In a pitcher’s duel between Seattle’s veteran and Oakland’s youngster, the Mariners picked up their fifth consecutive win while laying a fourth consecutive loss on the home team.
After a strong start by Sean Nolin in his Athletics debut, the A’s (58-79) were unable to overcome the Mariners (66-71) fifth-inning offensive outburst.
And despite a scrappy attempt to put together a comeback in the late innings, the 3-2 win sealed a three-game weekend sweep for Seattle.
Nolin (L, 0-1, 4.50 ERA), who came into the matinée with very little major league experience, gave his offense a fighting chance, and even after his rough fifth the lefty returned with three-up three-down sixth to collect a quality start in getting the loss.
The quality, though, was outdone by Mariners righty Hisashi Iwakuma (7-3, 4.03 ERA) who got the win, going 6.1 innings and allowing one run on five hits, while striking out three and walking one.
A’s manger Bob Melvin broke down the day of his starter:
“For a good portion of (the game), other than a couple at bats where he had a couple walks, I thought he threw the ball really well. He kept (Mariners hitters) off balance. Really, not too many good swings, it was just the two walks and that cost him the two runs.”
Relying heavily on his fastball-changeup combination, Nolin looked as if he were not the pitcher who had allowed seven earned runs through his first 2.1 innings. It wasn’t until the fifth, in fact, that he faced any real adversity.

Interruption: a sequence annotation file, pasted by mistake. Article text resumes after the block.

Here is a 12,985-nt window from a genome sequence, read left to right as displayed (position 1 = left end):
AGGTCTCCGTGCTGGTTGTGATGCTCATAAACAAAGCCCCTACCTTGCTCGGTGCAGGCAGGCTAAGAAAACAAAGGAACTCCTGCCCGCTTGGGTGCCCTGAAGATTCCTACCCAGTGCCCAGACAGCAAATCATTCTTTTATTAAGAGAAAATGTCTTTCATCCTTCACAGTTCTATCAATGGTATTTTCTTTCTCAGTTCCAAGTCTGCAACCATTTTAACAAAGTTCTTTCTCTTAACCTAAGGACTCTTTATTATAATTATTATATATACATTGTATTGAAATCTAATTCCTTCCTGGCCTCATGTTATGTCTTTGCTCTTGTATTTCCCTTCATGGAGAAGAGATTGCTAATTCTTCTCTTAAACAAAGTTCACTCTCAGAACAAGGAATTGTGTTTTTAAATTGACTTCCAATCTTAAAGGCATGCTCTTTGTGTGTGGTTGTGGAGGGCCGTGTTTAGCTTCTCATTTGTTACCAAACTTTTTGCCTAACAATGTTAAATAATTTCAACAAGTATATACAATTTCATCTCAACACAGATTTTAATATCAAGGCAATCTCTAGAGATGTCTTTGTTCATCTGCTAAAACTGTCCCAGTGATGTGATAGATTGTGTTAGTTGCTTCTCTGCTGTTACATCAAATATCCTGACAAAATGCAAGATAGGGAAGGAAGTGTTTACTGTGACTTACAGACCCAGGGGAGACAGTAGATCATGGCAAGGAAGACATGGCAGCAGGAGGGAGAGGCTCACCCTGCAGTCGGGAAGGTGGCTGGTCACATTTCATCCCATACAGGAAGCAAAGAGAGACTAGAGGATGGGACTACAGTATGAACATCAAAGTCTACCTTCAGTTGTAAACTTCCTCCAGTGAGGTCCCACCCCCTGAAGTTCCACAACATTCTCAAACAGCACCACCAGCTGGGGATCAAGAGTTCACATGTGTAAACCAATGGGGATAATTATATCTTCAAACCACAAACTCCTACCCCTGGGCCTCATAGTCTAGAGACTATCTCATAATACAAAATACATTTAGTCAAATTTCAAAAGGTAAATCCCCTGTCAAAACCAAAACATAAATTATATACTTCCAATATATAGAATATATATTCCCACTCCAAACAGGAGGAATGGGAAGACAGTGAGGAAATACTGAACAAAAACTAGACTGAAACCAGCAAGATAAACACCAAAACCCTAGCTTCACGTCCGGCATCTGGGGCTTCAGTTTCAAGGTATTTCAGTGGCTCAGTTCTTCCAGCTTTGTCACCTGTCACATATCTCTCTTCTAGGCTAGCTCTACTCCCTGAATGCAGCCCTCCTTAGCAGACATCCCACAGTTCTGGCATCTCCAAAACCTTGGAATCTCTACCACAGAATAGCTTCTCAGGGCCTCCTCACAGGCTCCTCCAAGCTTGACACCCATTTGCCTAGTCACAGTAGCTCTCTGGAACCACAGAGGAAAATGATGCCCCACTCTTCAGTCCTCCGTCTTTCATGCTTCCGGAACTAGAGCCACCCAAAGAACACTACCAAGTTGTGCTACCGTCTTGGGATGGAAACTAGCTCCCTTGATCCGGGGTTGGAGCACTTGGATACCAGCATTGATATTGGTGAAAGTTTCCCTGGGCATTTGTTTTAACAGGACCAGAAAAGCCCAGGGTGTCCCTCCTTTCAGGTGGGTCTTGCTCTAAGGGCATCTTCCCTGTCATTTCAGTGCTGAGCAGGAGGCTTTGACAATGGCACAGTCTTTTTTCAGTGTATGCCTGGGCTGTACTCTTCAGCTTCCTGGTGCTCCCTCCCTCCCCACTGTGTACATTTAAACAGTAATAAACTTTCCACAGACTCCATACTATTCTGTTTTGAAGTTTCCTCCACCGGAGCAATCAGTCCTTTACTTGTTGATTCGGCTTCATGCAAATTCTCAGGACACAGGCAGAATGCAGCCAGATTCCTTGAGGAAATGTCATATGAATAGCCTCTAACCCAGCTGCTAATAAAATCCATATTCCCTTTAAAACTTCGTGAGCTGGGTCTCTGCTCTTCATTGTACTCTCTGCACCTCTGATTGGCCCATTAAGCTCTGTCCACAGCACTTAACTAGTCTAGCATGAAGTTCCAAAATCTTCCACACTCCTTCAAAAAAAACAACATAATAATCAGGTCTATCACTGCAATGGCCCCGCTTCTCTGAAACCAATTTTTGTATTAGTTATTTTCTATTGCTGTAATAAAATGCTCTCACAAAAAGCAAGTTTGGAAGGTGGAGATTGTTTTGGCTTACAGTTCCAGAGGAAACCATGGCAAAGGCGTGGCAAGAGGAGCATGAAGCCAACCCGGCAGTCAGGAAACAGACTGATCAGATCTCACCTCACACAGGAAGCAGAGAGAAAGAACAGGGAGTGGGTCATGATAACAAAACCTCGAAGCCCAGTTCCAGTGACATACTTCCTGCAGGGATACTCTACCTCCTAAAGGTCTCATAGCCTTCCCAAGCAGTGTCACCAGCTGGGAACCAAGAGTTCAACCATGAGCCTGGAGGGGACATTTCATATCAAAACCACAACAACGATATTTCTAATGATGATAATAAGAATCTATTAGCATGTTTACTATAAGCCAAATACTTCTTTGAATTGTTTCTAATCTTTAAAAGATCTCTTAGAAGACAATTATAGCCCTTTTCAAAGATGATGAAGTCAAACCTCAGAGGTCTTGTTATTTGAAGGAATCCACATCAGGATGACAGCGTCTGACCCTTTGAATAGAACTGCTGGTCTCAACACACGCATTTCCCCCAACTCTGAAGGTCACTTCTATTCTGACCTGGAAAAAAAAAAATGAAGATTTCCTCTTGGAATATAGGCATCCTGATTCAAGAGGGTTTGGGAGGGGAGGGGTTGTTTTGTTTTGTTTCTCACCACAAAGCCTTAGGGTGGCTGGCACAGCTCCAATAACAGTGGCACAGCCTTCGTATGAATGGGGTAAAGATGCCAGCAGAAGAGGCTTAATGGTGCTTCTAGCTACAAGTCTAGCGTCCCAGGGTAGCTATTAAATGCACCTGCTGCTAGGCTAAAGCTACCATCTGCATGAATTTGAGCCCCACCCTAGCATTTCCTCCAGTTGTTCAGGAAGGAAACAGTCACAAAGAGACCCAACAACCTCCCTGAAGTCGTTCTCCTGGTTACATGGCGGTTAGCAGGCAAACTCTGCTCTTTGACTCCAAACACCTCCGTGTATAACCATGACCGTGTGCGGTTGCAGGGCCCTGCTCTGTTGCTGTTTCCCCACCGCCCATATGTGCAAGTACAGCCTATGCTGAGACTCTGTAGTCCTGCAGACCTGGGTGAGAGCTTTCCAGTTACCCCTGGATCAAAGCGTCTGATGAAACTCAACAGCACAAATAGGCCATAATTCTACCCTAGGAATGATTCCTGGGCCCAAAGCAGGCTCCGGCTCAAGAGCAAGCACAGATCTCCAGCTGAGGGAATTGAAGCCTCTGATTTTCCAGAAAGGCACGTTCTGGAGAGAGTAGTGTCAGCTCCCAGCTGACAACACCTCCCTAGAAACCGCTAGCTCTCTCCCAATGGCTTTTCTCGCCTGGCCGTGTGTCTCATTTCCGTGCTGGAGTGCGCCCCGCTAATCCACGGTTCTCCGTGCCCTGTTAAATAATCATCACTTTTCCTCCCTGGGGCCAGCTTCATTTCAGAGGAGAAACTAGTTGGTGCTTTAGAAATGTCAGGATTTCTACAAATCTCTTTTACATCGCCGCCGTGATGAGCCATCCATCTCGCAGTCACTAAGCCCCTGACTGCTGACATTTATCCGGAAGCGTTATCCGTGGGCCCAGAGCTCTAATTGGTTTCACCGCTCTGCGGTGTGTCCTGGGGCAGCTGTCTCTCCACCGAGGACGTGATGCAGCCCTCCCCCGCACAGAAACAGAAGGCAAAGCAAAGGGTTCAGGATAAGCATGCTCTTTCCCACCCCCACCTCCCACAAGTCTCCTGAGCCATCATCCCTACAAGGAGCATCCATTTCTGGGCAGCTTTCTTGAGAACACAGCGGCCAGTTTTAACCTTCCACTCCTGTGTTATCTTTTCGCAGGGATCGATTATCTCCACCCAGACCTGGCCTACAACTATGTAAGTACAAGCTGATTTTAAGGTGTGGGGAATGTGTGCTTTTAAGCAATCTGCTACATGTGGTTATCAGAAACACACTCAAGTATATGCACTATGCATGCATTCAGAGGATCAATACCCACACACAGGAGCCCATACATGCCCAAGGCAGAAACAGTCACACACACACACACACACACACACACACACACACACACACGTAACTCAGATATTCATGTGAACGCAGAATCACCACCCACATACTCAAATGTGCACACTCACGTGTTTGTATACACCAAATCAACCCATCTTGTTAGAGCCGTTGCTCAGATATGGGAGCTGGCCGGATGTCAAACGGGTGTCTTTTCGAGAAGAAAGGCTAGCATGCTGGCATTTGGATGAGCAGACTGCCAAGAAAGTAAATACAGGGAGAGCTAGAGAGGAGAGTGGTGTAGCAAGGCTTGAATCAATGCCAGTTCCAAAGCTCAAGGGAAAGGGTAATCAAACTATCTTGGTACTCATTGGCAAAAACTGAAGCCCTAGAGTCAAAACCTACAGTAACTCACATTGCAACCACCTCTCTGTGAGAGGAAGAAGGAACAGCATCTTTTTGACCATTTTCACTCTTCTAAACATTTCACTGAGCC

The fifth frame started when Seattle first baseman Logan Morrison lined a 1-0 changeup into left for a single.
Nolin was allotted a momentary reprieve, however, as two pitches later second baseman Brad Miller lined a single into right, and miscommunication between Morrison and Mariner third base coach Rich Donnelly.
The stellar defensive play, in the end would be for not, as Nolin walked the next two hitters – catcher Jesus Sucre and center fielder Shawn O’Malley – allowing all three runners to score.
After the game, Nolin pointed to his control as the cause for the inning:
“The fifth was a mess. I made a few mistakes there – a few walks. … The heater and changeup were working. The curveball wasn’t its best today. I guess I’ve got to touch it up a little on my side day.”
Though he did go on to say that, overall, he felt he performed well, highlighted by his first career strikeout which came against second baseman Robinson Cano in the second inning.
The score remained the same until the bottom of the seventh when, with one out and the bases empty, Billy Butler launched home run number 10 off the façade of the bleachers in right-center.
The dinger marked a season-high 11 consecutive games with a homer.
Pinch hitters Coco Crisp and Josh Reddick followed the homer with back-to-back singles, But Billy Burns’ flair into shallow center did not score a run as great speed from O’Malley’s led to a run-saving catch.
Melvin addressed the at bat by the rookie backstop:
“Usually you’re a little jumpy and antsy wanting to hit when you get up there for your first time up. To be able to draw a walk off a guy who can be pretty tough on righty’s means that he was processing everything… I though he handled himself really well.”
The reason for Blair’s debut, though, was not in the plans for Melvin.
Melvin discussed Vogt’s condition:
“He’s on the way to the hospital right now, so it could be a little while (before he returns). … He was in pain. A lot of pain.”
The 30-year old was taken to the hospital, according to the skipper.
The run scored in the eighth inning ended the offense, while a well-struck fly ball to leftfield by Burns ended the game.
The A’s will attempt to end their current skid when they face the AL West leading Houston Astros in a Monday afternoon game. Felix Doubront (2-1, 3.99 ERA) will take the hill against Mike Fiers (2-0, 2.25 ERA).